Back to Articles
RIFFING ON THE TRADITION #16: A Beautiful Friendship
If you follow my column, you know I don’t hide my ambivalence about trends in music business and dependence on social media. One reason I became a musician in the first place was to justify being less social. Sometimes, I even joke that the reason I play jazz is because I don’t like crowds. So, at a recent music business workshop at the Tipitina’s Music Co-op, even though marketing professional Sarah Gromko has some excellent things to say about building a fanbase, I became physically tense hearing about "engaging loyal fans," and thinking of them not only as my customers but as my employers too.
Sarah is enthusiastic and empathetic to musicians' needs (Prior to her work as a marketing educator and consultant, she made a living as a musician), and I was excited to learn that she has recently moved here to New Orleans. To let musicians to know more about her work, I spoke with her in advance of the third part of her workshop, next Thursday (Feb. 16): Fanta$tic: How a Broad Understanding of Your Fan Base Can Increase Your Bottom Line
First I asked her what advice she has for musicians like me who are less accustomed to focusing on their own promotion and find aspects of that frustrating? She reminded me that musicians have always had to be self-marketers. The main difference now is that we need to realize that instead of putting ourselves out there to be discovered by a label, the goal is to be discoverable to people who want to listen to what we do. For Sarah, the most important thing musicians can do, regardless of what style of music they play, is to keep track of the fans who express interest in their work. She is not only an expert on the Internet tools that can help us do that in an organized way, but she's also adept at how to keep following us interested.
So, "Yay," we're building a fanbase. We’re on Facebook and Twitter instead of stapling flyers to telephone poles or bulletin boards in grocery stores and coffee shops, and we’re spending as much time on our Webpages as mastering our craft. But who truly has the time to keep fans engaged, AND hustle work, AND develop as artists? Well, Sarah acknowledges how daunting that is. For her, it’s also important to remember that anyone successful in music has built a team to help with the business side. On that front, she’s full of unique ideas about what those relationships look like. Help could be from a devoted fan working in trade just as easily as a hired marketing consultant like her.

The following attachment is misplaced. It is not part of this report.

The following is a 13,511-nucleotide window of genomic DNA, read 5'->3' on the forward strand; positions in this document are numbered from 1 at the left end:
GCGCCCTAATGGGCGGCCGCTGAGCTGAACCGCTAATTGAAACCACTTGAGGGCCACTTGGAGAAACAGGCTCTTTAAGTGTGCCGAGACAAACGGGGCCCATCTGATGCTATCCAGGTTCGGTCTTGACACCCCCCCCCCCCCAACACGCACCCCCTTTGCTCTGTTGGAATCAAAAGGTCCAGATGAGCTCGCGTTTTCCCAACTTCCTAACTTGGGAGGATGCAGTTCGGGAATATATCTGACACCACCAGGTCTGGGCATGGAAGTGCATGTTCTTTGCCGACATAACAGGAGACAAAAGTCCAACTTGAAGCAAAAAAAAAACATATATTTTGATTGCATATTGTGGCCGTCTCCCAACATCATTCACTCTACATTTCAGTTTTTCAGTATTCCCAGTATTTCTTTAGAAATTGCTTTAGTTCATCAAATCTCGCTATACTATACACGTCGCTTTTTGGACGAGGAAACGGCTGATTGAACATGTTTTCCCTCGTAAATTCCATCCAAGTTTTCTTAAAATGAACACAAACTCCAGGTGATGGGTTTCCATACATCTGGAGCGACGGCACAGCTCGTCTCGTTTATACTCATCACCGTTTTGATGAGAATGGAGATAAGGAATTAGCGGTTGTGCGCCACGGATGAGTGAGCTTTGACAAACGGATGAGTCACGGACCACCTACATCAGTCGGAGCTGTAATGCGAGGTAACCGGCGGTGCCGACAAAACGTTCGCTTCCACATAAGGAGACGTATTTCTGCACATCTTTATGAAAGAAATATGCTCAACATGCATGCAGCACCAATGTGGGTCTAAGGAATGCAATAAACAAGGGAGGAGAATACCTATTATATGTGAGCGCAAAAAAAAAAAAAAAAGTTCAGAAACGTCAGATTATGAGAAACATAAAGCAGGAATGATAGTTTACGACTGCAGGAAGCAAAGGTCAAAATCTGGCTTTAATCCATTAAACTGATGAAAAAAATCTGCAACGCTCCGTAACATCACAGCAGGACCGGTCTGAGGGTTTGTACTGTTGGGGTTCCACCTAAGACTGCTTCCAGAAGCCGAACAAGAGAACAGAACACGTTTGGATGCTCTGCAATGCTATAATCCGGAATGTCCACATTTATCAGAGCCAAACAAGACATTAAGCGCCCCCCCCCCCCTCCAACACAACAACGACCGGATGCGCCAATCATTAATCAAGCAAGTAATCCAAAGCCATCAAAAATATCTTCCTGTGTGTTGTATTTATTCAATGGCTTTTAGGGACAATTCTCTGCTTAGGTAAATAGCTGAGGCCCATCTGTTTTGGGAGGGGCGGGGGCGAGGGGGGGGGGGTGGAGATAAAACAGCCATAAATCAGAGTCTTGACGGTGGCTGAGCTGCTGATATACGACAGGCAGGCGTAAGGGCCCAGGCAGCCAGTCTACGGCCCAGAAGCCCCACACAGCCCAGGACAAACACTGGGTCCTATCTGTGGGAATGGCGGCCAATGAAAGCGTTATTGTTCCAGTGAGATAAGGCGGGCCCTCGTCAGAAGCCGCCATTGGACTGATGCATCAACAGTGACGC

Part of what excites Sarah about New Orleans is seeing demand for what she does. She loves teaching musicians how to embrace their creativity and helping them envision and develop sustainable careers. She is also impressed by the demand for live music here and its importance to the identity of the city. I pointed out that our music is largely tied to our tourism and asked what we can do, as a music community, to generate demand for our music on its own merit, not only to sell hotel rooms and drinks?
Echoing what the Co-op's Mark Fowler said, she emphasized that each musician is responsible for themselves and representing their unique vision. Sarah is optimistic that, though generating demand for what we do is a long process, educating our “active” fans by staying in contact with them will gradually help them be more discerning. In short, it’s up to us to help them develop more specific expectations of what they want to hear and where they want to hear it.
Welcome to New Orleans, Sarah, glad you're here.
[Sarah Gromko’s third workshop, Thursday, February 16 at 4pm, is open to members of the Music Co-op, although priority will be given to those who have attended previous sessions. Learn more about her at http://www.gromkomusic.com/ ]
A weekly dialogue about the music industry and issues pertaining to the cultural workforce.